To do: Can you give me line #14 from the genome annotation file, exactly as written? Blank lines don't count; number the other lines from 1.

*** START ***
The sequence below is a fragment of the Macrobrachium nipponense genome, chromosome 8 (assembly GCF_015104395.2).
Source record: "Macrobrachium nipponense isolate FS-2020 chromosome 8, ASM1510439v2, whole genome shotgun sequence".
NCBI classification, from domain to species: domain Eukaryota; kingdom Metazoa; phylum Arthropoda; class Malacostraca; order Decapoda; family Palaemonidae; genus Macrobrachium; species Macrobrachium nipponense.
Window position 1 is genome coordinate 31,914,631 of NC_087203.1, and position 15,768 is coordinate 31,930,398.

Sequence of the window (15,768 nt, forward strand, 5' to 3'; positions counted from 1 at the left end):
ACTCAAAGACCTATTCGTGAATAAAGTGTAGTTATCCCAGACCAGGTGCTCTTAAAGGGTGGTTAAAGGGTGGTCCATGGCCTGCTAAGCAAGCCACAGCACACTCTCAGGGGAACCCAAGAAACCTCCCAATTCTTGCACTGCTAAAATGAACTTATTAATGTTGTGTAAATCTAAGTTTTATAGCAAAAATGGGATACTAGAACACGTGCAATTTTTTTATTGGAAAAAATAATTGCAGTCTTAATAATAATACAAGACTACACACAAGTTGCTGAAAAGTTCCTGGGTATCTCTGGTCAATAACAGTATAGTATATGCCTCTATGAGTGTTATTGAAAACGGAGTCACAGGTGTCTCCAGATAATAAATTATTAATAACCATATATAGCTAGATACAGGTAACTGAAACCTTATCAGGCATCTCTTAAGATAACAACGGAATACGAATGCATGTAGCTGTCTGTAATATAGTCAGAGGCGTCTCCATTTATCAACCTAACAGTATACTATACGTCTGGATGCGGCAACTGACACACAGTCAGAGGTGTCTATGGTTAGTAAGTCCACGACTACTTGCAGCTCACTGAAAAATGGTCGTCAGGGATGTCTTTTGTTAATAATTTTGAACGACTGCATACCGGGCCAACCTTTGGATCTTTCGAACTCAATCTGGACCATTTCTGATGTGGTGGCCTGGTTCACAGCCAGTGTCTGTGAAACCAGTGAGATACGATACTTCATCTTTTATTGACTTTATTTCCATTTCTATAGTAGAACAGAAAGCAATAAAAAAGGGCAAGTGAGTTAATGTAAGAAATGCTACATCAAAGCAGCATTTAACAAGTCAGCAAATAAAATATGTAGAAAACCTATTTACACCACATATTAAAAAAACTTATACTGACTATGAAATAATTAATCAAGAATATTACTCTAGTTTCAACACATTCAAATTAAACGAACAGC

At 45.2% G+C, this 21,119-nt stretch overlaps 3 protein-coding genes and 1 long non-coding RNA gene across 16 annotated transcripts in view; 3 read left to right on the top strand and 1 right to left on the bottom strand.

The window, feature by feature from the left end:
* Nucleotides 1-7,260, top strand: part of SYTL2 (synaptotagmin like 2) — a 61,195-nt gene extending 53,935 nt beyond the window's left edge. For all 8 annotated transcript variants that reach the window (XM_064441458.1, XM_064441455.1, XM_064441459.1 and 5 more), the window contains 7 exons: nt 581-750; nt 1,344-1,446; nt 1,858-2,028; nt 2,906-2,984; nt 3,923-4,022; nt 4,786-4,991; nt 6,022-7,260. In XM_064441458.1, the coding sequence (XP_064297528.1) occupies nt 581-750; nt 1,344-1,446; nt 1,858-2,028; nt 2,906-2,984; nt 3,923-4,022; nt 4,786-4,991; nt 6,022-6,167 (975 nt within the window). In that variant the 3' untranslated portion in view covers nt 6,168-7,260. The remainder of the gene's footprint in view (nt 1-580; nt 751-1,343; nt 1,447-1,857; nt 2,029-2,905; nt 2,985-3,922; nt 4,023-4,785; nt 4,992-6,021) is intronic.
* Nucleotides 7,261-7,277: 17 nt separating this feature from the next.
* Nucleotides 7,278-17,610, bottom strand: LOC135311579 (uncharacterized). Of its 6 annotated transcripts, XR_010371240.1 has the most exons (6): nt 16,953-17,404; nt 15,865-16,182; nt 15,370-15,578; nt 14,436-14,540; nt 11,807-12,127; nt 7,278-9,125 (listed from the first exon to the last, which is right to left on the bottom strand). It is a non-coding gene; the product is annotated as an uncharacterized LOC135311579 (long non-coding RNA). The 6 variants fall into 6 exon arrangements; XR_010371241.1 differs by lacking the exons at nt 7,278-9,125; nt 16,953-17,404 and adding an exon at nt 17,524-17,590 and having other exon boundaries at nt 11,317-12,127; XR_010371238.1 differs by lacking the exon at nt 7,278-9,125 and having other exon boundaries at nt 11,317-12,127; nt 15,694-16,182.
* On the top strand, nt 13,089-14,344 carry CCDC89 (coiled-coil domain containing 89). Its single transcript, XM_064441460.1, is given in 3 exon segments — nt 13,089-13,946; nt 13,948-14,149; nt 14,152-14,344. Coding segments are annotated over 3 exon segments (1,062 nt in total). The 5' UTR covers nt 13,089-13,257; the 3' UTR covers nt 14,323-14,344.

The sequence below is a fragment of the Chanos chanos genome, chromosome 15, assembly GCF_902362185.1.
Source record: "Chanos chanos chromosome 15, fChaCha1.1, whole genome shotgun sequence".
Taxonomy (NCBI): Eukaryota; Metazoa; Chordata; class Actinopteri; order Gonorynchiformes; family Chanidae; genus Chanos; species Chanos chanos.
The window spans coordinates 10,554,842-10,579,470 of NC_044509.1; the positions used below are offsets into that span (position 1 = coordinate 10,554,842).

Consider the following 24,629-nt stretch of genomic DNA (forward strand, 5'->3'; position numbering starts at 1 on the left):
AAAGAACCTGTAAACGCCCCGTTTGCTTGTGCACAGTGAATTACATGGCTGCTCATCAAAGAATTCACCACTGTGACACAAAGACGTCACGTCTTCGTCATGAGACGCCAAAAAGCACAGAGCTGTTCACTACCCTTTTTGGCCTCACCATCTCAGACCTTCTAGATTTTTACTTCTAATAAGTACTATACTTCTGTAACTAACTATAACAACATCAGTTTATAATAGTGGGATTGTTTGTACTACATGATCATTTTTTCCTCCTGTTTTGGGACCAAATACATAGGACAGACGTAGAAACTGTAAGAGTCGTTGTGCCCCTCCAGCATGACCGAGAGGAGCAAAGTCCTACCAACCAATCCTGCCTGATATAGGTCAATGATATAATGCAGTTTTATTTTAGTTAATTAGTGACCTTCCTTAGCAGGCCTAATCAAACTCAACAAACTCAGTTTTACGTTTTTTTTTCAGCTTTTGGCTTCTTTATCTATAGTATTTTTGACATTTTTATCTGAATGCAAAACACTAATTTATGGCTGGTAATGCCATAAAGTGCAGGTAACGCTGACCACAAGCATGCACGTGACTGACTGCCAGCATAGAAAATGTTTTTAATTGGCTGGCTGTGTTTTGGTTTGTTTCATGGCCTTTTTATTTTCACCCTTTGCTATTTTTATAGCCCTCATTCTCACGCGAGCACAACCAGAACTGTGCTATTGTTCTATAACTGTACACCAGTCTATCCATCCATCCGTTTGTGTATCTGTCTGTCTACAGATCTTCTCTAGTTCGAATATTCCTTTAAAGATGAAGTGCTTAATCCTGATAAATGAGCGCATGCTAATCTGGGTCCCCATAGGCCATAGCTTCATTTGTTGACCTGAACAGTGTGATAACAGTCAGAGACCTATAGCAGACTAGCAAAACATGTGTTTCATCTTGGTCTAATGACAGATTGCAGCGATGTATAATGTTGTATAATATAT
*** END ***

Source record: "Chanos chanos chromosome 15, fChaCha1.1, whole genome shotgun sequence".